Published in: Mortgages | Oct. 22, 2018
Why Your Credit Score Matters When Applying for a Mortgage
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Your credit score is a major factor in the mortgage approval process for two reasons. First, most lenders have a minimum credit score requirement, and if your score falls below this threshold, your application will be rejected.
In addition, your credit score plays a big role in determining the mortgage interest rate you'll be offered. And, you may be surprised at the difference that a small reduction in your rate can make over the term of a 15- or 30-year mortgage loan.
What lenders consider when you apply for a mortgage
There are several factors mortgage lenders consider when you apply for a loan. Individual lenders often have their own specific requirements within each section, but here's a general idea of what to expect your lender to consider:
- Your income: The lender wants to know that you earn enough money to comfortably afford your monthly mortgage payments. Specifically, the lender will examine your debt-to-income ratio. While there may be some flexibility, the industry standard is a maximum mortgage payment of 28% of your pre-tax income and maximum total monthly debts (including your new mortgage) of 36% of your income.
- Your employment history: In addition to your income, lenders want to know that you have a history of stable employment. At a minimum, lenders generally want to see at least two years of steady employment in the same industry with no significant breaks. In other words, if you switched jobs in the past couple of years and still work in the same business, you're probably fine. On the other hand, if you were unemployed for a six-month stretch in recent years, it could be an obstacle to mortgage approval.
- Your assets: Lenders generally require a certain amount of money in reserve. The idea here is the lender wants to know that in the event of a job loss or other financial strain, you'll still be able to make your mortgage payments.
- Your credit: Last but certainly not least, your lender will consider your credit -- specifically your FICO® Score. While not a universal rule, most lenders I've ever dealt with pull borrowers' FICO® Scores from all three credit bureaus and use the middle score. For example, if your three FICO® Scores are 701, 710, and 715, your lender will likely use the 710 score.
Credit matters for two main reasons when applying for a mortgage. First, lenders generally have minimum credit score requirements for approval. For a conforming mortgage on a primary residence, for example, Fannie Mae's minimum FICO® Score requirements range from 620 to 700 depending on the borrower's debt-to-income, the type of property, and how much money the borrower has in reserve.
Second, once you've met the minimum score requirement, your credit is used to determine your interest rate. As we'll see in the next section, a strong credit score can make a tremendous difference in terms of how much interest you'll pay over the span of a mortgage loan.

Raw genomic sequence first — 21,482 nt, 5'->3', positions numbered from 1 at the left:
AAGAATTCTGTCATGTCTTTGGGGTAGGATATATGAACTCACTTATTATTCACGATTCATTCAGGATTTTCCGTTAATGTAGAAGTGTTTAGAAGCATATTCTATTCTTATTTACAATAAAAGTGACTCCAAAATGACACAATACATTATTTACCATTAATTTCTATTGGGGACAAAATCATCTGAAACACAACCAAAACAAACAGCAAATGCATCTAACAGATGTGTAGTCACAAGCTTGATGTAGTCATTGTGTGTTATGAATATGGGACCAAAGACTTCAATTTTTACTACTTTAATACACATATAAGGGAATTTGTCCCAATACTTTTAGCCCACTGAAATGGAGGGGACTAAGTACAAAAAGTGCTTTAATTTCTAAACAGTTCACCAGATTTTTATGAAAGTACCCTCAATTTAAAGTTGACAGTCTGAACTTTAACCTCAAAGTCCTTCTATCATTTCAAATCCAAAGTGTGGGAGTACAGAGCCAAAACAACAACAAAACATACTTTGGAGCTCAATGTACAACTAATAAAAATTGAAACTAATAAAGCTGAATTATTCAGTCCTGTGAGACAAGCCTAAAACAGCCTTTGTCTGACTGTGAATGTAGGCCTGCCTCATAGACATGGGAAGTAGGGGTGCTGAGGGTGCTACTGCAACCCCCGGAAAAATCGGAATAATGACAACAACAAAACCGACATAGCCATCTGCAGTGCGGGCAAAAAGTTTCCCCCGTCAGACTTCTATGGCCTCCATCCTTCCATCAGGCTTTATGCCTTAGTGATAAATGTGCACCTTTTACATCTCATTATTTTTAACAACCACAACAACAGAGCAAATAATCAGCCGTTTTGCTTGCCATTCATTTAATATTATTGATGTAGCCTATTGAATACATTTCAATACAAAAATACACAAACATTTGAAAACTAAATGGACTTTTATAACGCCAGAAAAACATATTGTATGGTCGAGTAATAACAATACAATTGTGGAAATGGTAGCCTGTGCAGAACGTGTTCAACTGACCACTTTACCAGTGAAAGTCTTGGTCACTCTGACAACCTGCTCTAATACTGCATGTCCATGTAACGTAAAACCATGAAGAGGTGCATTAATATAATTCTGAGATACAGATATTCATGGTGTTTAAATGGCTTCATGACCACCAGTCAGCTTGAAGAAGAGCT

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A higher credit score can save you thousands
Your credit score can allow you to get a mortgage, but a good credit score can save you lots of money.
To be perfectly clear, you need a decent credit score to get a mortgage, but it doesn't need to be great. You can get a conventional mortgage with a FICO® Score as low as 620, which is generally considered to be fair credit. And, you could get an FHA loan with an even lower score.
Having said that, a borderline credit score means that you'll pay significantly more for the privilege of borrowing money than homebuyers with excellent credit. And, you may be surprised at the difference it can make. Here's a quick look at current average 30-year mortgage rates by credit score and what it could mean to your interest.
|FICO® Score Range||Average APR as of 9/6/2018||Monthly Payment on $200,000 Mortgage||Total Interest|
Data Source: www.myfico.com
So, a borrower with a 620 FICO® Score would pay $69,960 more than someone with an excellent credit score of 760 over the term of a 30-year $200,000 fixed-rate mortgage. That's a lot of money that could be used to save for retirement, pay for your kids' college tuition, or for any other practical purpose.
You may be able to borrow more, put less down, and have less cash in reserve
The bottom line is that strong credit will not only help you get approved for a mortgage, but it can make the process easier and less expensive. Borrowers with excellent credit scores may be able to put less money down, often have lower reserve requirements, and may be able to get approved for a higher loan amount. And as we've seen here, strong credit can result in tens of thousands of dollars in interest savings.
For all of these reasons, it's fair to say that your credit is very important when applying for a mortgage.
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